Solidarity forever?

The assertion by most parties in the world communist movement that the war in Ukaine is no more than a “proxy war” between U.S. and western imperialism on the one hand and Russian imperialism on the other, in which one country – Ukraine – is little more than the staging ground for this clash is problematic to say the least. That Ukraine might have its own independent motives, desires, and interests doesn’t figure much in this framing.

To be fair, these parties are critical of Putin and Russia’s invasion of Ukraine, but it is more a footnote than a headline, more a buried subtext than the text, more an afterthought than a framing element. In the same train of thinking, the defense of Ukraine’s sovereignty finds a place in their analysis, but on a much lower register than the competiion and clash of rival imperialisms.

And if you still are unpersuaded by this analysis, they will immediately enjoin that Ukraine’s democracy and governing institutions are fradualent and empty; if anything in the hands of oligarchs and fascists.

This devaluing and displacing of Ukrainain sovereignty and democracy strikes me as a transparent, but in the end ineffective ploy, designed to derail any criticism of their position. But events on the ground in Ukraine, as well as their departure from a fundamental position of Marx, Engels, and Lenin, that is, nations have the right to self-determination. Noe of them considerd this right a tactical or secondary matter.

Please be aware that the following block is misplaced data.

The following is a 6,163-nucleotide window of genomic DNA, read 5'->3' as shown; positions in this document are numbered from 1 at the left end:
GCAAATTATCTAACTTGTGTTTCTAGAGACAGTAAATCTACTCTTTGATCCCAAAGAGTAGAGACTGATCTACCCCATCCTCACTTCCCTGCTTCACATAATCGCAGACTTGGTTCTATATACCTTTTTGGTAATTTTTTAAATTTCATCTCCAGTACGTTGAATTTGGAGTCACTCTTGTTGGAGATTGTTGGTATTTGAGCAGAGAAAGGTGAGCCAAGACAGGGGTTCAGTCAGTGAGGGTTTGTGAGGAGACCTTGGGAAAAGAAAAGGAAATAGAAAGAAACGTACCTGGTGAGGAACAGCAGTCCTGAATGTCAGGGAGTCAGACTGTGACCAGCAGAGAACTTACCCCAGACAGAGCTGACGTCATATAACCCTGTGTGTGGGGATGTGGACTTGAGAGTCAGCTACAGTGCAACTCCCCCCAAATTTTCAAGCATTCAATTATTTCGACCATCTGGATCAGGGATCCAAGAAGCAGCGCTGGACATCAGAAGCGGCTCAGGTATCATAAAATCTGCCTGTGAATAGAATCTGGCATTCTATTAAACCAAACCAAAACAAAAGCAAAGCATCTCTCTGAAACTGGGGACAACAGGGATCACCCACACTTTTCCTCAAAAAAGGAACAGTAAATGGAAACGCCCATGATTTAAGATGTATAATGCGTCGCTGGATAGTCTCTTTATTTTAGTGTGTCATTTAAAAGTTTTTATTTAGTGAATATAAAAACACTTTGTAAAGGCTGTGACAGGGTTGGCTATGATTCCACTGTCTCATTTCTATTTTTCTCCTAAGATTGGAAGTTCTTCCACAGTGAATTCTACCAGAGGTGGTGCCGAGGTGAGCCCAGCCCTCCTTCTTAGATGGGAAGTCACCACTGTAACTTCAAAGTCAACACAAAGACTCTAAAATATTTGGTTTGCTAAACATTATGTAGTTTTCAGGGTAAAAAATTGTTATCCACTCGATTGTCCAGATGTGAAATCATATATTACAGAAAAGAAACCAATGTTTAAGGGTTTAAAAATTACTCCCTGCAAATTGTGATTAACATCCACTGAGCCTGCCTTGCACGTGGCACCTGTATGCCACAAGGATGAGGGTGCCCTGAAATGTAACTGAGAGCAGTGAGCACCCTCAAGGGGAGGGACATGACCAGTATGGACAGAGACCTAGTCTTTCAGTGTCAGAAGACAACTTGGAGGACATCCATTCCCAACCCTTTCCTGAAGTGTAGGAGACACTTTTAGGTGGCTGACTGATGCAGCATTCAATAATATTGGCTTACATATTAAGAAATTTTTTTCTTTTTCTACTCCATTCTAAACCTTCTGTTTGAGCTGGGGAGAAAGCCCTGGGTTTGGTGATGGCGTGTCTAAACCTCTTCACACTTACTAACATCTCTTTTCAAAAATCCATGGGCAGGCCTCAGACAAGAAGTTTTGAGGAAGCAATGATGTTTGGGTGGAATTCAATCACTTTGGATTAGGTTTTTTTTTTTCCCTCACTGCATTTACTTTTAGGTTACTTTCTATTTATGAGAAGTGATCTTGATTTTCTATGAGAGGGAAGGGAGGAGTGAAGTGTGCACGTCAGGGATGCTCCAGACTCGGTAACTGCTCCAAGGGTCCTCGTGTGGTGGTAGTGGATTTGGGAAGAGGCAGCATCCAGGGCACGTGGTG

Such a political posture, it follows, has little to do with working class or socialist internationalism, not to mention political non-alignment.

Here are two articles on this subject that are well worth reading. One by a Ukrainian socialist that addresses some of these issues. The other is written by Bill Fletcher, Bill Gelligos, and Jamala Rogers.

Mother’s Day

Happy Mother’s Day to my mother, Katherine, and my step mother, Molly. My mother was the emotional ballast and unappreciated caregiver in our family as well as a working woman, piano and organ player, devout catholic, and friend of many and adored by more than a few in the small town in Maine where we lived. But she suddenly left this world much too soon, leaving behind a bereft and spirling downward husband and three grieving and traumatized sons.

Into this emotionally fractured family entered my stepmother, nearly 50 years old and childless up to then, to rescue and give stability to our reeling family. Had she not I’m not sure what would have happened to us, though nothing good for sure. I probably don’t do it well and seldom do it consciously, but I figure I carry pieces of both of them foward in my own journey (or better yet ramble) through life.

Time and moments of reflection only make me appreciate and love each of them more.

Buckpassing